Contact Gabrielle:
Website
Twitter @gabkaplanmayer

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Ten Days in a Mad-House

Author: Nellie Bly
Published: 1887
92 pages

Reviewed By: Kim
Kim’s Rating: 5 stars

Book Description:

Nellie Bly, posing as “Nellie Brown,” went undercover to investigate the deplorable conditions of insane asylums. Her memoirs of this event form the basis of “Ten Days in a Mad-House,” which forever changed the way the world looks at treatment and housing of the insane.

Kim’s Review:

It’s about time I read a non-fiction book! And I picked a great one! As it says in my bio, I LOVE anything about asylums, mad-houses, or psychiatric hospitals. For some reason, the historian in me geeks out and the little seen horror freak comes out. Don’t ask me why, I’ve tried to explain it, but I can’t, I just love them. In These Shallow Graves by Jennifer Donnelly, her main character, Jo Montfort, looks up to Nellie Bly as a journalist and a woman who works for change. That intrigued me, so I found Bly’s account and read it in 24 hours. It was inspiring, maddening, and heart breaking all at once.

Nellie actually faked insanity to be committed to the Blackwell’s Island Insane Asylum. That may sound romantic to the rest of us, but during 1887, it was a nightmare. Her assignment was to give an accurate account of the plight of the insane from beginning to end. The thing that annoyed me the most was the commitment process. She saw a couple of doctors who asked her a short list of questions and then declared her a hopeless case of insanity. Though thankfully, they admitted that her pulse and heartbeat didn’t evidence insanity . . . yes that was indeed sarcasm.

Even at Bellevue Hospital, the conditions were primitive, at best. No heat, no extra clothing. The asylum on Blackwell’s Island was even worse. The food was minimum and mostly spoiled. The nurses beat and bullied the patients. But the most surprising thing to me, was the daily activities of the patients. From 6 AM-8 PM, they sat on hard benches, not allowed to talk, to move, to slouch. 14 hours of sitting straight and quiet was their main “treatment”. Anyone would be insane after a couple days of that! Fortunately, Nellie’s story incited a slew of changes in the treatment of the insane in New York State. “The committee of appropriation provides $1,000,000 more than was ever before given, for the benefit of the insane.” So thankfully the most basic of problems were addressed with the publication of this story. But modern day mental health still has way too many problems.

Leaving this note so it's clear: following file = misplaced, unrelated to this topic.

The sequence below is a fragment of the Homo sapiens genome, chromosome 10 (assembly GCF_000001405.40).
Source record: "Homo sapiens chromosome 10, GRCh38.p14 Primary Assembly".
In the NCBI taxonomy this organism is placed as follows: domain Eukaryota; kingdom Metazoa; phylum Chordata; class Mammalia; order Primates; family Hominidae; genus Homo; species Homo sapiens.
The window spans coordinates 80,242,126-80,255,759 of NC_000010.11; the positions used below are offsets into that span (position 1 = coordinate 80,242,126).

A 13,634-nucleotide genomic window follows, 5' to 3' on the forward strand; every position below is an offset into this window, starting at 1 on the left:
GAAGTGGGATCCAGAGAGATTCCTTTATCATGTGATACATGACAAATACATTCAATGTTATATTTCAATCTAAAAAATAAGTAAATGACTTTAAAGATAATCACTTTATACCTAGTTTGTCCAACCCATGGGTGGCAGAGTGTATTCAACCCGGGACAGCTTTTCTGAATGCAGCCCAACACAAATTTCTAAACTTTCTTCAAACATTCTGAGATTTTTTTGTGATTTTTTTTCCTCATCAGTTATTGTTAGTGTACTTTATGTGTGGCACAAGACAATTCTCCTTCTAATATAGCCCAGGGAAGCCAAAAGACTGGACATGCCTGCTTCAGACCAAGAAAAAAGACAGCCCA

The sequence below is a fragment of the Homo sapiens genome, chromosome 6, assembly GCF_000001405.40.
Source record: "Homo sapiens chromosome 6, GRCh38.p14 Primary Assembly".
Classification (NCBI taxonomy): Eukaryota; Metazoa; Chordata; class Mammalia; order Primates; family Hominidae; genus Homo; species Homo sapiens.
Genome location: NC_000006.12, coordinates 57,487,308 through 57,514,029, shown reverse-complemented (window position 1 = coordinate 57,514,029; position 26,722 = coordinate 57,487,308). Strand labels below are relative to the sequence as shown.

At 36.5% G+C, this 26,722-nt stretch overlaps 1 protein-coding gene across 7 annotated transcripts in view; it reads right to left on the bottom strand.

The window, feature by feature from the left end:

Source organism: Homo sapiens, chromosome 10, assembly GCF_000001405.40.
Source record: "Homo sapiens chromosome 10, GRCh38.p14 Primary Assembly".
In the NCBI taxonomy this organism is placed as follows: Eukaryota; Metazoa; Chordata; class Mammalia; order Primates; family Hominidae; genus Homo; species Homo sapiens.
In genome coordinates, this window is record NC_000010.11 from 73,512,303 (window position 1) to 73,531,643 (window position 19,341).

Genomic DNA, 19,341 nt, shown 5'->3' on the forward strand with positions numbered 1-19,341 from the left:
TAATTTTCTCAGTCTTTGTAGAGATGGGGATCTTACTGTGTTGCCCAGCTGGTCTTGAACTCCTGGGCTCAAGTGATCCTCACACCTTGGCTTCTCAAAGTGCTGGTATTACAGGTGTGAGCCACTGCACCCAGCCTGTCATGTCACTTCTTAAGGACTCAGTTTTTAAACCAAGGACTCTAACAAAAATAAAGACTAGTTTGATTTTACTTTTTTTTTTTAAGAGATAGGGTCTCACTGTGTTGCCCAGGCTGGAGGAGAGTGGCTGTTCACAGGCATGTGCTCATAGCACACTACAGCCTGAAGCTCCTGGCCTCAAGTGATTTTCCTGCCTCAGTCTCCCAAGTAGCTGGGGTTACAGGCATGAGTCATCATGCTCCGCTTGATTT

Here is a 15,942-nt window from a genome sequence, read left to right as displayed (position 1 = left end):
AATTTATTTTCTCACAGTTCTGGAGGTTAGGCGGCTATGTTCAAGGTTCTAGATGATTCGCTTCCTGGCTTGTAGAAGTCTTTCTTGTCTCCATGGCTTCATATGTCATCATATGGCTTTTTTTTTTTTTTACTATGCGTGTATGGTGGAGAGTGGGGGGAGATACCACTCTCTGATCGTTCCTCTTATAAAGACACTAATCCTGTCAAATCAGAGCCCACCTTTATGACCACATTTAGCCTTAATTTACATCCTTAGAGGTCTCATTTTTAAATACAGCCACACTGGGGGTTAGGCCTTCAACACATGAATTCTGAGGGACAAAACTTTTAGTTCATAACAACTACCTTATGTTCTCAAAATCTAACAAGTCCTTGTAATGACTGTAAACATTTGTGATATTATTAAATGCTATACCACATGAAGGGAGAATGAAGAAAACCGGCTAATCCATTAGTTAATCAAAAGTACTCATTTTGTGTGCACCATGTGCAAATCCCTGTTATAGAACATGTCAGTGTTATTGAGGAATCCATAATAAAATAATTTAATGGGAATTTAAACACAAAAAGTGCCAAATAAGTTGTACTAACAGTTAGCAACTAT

My husband is a Physician Assistant at the Emergency Department so he sees his fair share of insane patients coming through. I always press him about the process that each patient and doctor and policeman have to go through to get someone committed to a psych ward. Sometimes it’s as simple as someone trying to commit suicide or even admitting that they want to. But those people usually only stay for a night. They are then released after consulting psychiatrist. There are other more serious cases that have to go through the court system. As long as one doctor signs off on a commitment order, that patient can be committed to a short term psychiatric facility. When I asked about any long term facilities, Ivan informed me that there are none. The modern mental health system is dependent on pharmaceuticals. When I asked about those patients who won’t take their medication or those for whom medication doesn’t help, he just shrugged. We’ve discussed mental health many times and he always shows such frustration for the current process.

People can still be committed by family members who just can’t be bothered to care for their loved ones or are trying to take advantage of them. There are still people walking the streets who legitimately belong under 24 hour psychiatric supervision. And there are no longer any long term facilities available for those who need them. Sadly, there are still too many changes that need to be made and problems to be fixed. I absolutely recommend this book to anyone in the mental health system and to most medical professionals. Anyone who enjoys history would also enjoy this book.

Purchase Links:
Amazon US
Amazon UK